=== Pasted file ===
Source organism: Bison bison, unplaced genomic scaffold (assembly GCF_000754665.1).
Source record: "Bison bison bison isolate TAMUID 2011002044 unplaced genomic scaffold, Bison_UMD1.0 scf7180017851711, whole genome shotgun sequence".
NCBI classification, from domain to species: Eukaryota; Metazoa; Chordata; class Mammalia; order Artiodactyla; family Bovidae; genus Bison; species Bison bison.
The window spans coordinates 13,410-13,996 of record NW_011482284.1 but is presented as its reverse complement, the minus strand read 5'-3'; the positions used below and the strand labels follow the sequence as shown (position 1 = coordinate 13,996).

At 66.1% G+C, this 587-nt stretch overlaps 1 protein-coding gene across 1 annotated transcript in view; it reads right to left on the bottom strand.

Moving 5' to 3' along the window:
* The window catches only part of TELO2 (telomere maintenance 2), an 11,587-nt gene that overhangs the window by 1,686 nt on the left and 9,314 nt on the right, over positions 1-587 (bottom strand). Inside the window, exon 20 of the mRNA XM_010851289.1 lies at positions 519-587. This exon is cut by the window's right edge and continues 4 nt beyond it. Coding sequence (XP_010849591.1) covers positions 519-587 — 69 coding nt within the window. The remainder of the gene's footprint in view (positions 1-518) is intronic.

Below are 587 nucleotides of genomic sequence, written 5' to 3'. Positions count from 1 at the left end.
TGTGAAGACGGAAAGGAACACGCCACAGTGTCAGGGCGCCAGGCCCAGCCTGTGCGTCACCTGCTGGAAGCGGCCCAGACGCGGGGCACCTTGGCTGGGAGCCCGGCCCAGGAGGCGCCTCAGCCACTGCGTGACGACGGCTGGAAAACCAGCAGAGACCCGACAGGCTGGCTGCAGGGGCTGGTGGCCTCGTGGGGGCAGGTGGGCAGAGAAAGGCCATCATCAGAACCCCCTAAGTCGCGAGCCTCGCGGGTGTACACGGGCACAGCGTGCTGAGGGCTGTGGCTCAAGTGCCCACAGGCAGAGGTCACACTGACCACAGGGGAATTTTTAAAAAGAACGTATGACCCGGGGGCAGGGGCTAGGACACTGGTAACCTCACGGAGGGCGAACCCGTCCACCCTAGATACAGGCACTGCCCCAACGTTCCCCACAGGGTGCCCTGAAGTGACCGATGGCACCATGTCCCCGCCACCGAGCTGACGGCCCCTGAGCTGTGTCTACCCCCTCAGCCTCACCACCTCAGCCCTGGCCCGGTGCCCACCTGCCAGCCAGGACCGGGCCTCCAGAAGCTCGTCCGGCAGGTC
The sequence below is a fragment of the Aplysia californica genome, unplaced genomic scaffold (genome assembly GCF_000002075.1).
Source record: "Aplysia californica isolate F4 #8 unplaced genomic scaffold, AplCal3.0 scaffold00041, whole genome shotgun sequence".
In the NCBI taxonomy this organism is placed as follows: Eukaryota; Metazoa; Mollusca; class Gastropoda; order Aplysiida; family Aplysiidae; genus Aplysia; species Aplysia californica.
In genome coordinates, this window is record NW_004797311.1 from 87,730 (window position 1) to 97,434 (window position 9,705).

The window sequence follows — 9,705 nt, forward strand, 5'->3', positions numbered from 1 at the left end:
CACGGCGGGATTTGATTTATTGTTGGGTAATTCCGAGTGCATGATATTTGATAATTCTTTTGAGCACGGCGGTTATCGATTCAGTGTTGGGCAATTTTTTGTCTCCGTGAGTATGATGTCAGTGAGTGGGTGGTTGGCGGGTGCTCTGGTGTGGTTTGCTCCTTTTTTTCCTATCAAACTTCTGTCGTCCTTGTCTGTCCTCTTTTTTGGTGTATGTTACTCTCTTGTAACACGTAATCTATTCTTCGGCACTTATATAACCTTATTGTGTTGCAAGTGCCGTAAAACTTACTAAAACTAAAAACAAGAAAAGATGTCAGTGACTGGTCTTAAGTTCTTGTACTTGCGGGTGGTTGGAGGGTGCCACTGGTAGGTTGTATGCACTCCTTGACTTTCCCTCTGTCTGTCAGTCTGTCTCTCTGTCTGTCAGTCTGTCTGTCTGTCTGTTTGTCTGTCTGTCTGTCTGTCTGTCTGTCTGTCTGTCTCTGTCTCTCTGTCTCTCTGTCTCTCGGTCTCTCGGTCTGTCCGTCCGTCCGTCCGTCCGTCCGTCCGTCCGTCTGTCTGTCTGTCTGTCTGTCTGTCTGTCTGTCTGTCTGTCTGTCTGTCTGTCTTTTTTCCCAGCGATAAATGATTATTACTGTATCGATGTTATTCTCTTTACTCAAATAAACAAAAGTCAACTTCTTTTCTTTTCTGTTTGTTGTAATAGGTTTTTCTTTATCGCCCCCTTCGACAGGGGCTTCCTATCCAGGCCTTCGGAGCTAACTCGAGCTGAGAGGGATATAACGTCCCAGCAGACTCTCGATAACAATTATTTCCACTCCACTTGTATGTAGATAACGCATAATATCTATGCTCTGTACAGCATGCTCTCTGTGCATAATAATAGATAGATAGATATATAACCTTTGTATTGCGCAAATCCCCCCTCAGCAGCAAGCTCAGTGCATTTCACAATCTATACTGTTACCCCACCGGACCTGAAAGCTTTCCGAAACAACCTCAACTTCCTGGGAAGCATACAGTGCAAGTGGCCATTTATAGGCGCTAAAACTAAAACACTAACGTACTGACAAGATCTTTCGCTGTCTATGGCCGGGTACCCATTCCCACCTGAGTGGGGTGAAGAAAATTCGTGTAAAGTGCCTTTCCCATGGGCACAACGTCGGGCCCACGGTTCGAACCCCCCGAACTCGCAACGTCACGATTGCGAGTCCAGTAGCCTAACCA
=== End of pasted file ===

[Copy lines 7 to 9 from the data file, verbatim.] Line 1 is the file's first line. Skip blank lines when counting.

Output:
* The window catches only part of TELO2 (telomere maintenance 2), an 11,587-nt gene that overhangs the window by 1,686 nt on the left and 9,314 nt on the right, over positions 1-587 (bottom strand). Inside the window, exon 20 of the mRNA XM_010851289.1 lies at positions 519-587. This exon is cut by the window's right edge and continues 4 nt beyond it. Coding sequence (XP_010849591.1) covers positions 519-587 — 69 coding nt within the window. The remainder of the gene's footprint in view (positions 1-518) is intronic.

Below are 587 nucleotides of genomic sequence, written 5' to 3'. Positions count from 1 at the left end.
TGTGAAGACGGAAAGGAACACGCCACAGTGTCAGGGCGCCAGGCCCAGCCTGTGCGTCACCTGCTGGAAGCGGCCCAGACGCGGGGCACCTTGGCTGGGAGCCCGGCCCAGGAGGCGCCTCAGCCACTGCGTGACGACGGCTGGAAAACCAGCAGAGACCCGACAGGCTGGCTGCAGGGGCTGGTGGCCTCGTGGGGGCAGGTGGGCAGAGAAAGGCCATCATCAGAACCCCCTAAGTCGCGAGCCTCGCGGGTGTACACGGGCACAGCGTGCTGAGGGCTGTGGCTCAAGTGCCCACAGGCAGAGGTCACACTGACCACAGGGGAATTTTTAAAAAGAACGTATGACCCGGGGGCAGGGGCTAGGACACTGGTAACCTCACGGAGGGCGAACCCGTCCACCCTAGATACAGGCACTGCCCCAACGTTCCCCACAGGGTGCCCTGAAGTGACCGATGGCACCATGTCCCCGCCACCGAGCTGACGGCCCCTGAGCTGTGTCTACCCCCTCAGCCTCACCACCTCAGCCCTGGCCCGGTGCCCACCTGCCAGCCAGGACCGGGCCTCCAGAAGCTCGTCCGGCAGGTC